Design of the Silvertown Tunnel on Greenwich Peninsula
Design and engineering group Atkins, who were commissioned to create the reference design for the proposals, describe the tunnels as two 11.45 m internal diameter bores, each of approximately 1.0 km in length, with two traffic lanes per bore and connecting cross-passages. Cut-and-cover approaches would be created at Greenwich and Silvertown, each of approximately 0.2km in length. The approaches would carry the same number of the traffic lanes as the bored tunnel and would comprise emergency cross-passages. Each approach will include a Tunnel Boring Machine chamber at the interface with the bored tunnel in order to facilitate its construction.
On the south side (Greenwich Peninsula), northbound traffic would enter the Silvertown Tunnel along a new spur branching off from the existing Blackwall Tunnel Approach road. Southbound traffic leaving the tunnel on the south side would join the existing Blackwall Tunnel Approach southbound. To achieve this, TfL propose a number of changes to existing road network on the south side, on the immediate approach to the new tunnel:
- Widening of A102 Blackwall Tunnel Approach in order to create new access routes to the Silvertown Tunnel.
- Demolishing and replacement of existing footbridge near the junction with Boord Street.
- Building a new flyover to take southbound traffic existing the Blackwall Tunnel over the northbound approach to the Silvertown tunnel.
- Introducing new signage to direct motorists either to the Blackwall Tunnel or Silvertown Tunnel, depending on their destination.
- Creating a new tunnel services building over the mouth of the new Silvertown Tunnel to house ventilation equipment and other infrastructure.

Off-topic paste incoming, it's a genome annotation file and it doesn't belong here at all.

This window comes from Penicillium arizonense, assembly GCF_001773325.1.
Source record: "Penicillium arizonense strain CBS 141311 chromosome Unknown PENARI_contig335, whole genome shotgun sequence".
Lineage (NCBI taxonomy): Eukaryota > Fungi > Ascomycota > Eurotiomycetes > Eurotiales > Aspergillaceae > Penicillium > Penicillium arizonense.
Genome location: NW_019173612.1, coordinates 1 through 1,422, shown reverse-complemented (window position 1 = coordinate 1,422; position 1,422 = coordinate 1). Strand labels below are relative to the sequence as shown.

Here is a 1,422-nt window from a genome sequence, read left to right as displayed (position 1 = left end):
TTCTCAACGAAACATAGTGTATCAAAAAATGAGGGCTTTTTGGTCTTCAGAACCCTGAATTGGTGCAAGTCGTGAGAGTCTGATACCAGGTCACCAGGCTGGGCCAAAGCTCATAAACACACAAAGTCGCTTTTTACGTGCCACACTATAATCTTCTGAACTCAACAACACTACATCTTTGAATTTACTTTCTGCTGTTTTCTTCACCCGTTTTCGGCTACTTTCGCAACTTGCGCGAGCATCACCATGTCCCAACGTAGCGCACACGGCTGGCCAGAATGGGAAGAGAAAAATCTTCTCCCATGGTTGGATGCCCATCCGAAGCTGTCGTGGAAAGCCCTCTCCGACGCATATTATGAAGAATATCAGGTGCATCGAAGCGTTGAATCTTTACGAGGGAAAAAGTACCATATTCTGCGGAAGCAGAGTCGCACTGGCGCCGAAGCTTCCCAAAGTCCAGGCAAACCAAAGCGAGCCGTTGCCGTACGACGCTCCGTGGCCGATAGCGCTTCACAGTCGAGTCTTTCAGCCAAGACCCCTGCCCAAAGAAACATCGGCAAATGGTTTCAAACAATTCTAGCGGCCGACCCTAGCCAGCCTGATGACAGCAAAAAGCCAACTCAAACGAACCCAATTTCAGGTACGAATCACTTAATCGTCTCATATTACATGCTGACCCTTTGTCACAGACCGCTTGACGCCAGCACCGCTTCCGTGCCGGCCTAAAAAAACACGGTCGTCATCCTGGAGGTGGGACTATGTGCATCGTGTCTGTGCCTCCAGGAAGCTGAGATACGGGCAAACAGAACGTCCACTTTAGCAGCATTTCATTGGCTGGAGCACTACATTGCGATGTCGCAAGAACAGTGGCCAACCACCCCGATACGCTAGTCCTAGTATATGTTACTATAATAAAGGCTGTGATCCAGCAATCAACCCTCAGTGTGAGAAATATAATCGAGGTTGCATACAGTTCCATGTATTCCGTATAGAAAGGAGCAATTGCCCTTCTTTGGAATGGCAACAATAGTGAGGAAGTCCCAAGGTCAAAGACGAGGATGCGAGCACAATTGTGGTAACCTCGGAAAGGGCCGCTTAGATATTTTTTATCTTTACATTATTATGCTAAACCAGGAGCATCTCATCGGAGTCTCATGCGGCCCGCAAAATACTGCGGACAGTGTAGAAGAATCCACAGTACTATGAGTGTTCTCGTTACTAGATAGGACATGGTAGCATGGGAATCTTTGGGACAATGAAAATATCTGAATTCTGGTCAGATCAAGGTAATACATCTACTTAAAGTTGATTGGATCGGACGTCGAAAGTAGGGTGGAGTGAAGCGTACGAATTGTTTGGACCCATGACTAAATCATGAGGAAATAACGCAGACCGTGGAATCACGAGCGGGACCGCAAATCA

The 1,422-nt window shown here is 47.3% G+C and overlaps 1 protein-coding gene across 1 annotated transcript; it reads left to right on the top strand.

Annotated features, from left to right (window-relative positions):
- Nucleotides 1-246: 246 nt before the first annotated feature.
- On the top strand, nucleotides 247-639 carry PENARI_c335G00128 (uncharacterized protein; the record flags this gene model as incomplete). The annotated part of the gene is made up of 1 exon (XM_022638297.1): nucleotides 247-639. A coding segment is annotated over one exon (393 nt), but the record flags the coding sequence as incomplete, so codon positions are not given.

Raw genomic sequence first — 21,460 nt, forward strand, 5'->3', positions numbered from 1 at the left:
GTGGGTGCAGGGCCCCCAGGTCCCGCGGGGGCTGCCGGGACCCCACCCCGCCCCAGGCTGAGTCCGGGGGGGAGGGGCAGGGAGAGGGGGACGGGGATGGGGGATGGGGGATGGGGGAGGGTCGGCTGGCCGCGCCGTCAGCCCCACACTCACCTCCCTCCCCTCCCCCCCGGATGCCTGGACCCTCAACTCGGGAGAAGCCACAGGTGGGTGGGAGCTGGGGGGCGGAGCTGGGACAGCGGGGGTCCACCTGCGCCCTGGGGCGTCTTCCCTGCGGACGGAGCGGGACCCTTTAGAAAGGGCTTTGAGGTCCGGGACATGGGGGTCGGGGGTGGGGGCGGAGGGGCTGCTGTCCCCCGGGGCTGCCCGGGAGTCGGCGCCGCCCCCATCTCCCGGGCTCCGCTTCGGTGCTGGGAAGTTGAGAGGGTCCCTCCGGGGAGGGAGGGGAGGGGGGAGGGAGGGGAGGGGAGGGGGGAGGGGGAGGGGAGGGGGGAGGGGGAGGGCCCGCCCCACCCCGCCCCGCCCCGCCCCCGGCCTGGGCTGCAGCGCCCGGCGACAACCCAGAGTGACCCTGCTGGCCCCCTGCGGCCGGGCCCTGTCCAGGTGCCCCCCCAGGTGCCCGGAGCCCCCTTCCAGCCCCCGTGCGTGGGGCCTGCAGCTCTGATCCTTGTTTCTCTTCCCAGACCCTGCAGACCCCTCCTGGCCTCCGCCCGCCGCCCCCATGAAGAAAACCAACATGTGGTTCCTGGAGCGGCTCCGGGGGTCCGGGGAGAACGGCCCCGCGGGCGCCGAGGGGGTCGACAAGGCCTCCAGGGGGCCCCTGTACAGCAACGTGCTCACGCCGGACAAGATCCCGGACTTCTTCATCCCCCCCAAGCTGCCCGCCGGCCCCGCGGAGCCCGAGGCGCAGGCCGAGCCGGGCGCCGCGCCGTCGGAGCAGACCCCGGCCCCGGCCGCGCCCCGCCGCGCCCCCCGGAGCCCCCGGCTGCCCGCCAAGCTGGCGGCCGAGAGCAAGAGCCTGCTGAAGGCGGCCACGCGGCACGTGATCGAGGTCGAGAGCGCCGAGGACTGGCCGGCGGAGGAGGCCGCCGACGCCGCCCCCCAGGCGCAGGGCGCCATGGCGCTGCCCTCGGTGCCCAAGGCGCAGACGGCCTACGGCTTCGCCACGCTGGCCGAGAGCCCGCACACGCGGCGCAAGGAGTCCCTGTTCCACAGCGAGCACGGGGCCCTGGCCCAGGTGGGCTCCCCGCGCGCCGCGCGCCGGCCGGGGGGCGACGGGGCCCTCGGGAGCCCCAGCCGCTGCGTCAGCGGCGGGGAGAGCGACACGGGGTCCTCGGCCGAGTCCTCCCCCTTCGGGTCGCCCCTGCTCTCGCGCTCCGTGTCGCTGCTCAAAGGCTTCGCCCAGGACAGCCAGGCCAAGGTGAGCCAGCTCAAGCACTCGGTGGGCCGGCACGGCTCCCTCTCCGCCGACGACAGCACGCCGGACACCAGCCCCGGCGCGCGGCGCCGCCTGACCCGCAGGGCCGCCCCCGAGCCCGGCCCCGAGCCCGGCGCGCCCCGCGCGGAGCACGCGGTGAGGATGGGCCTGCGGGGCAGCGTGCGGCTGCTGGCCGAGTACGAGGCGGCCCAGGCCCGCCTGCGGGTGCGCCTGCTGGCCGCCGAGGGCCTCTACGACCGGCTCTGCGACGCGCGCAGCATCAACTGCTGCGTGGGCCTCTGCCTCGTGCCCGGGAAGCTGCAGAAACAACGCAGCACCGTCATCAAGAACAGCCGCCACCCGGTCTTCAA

Detailed plans (below) show the creation of a bus-only lane carrying traffic from Millennium Way and into the northbound traffic Silvertown Tunnel. The bus-only route could more effectively route traffic from the which North Greenwich Interchange (Underground and bus station) towards Silvertown.
The land on which redevelopment of the Tunnel junction is to take place on the Peninsula, highlighted yellow below, straddles the border of the 2004/2015 Greenwich Peninsula Masterplan area (red outline). The proposed location of the tunnel's service buildings - north of the gas cylinder - lies just outwith the Masterplan area, as does the Boord Street footbridge which is to be demolished and replaced.
Knight Dragon's proposed 2015 Masterplan states that the development site for the tunnels is safeguarded and constraints are placed on development over and adjacent them. As a result, some phasing of the Masterplan is linked to changes in movement infrastructure.
The expected commencement of the Silvertown Tunnel works circa 2019 is likely to disrupt key movement routes such as Millennium Way and require significant areas of land for an operations compound while under construction. This land is currently being used as surface parking for The O2. The O2’s parking is critical to its operation, and it is intended that the eventual rehousing of the parking will be to the multistory AEG carpark proposed in the 2015 Masterplan.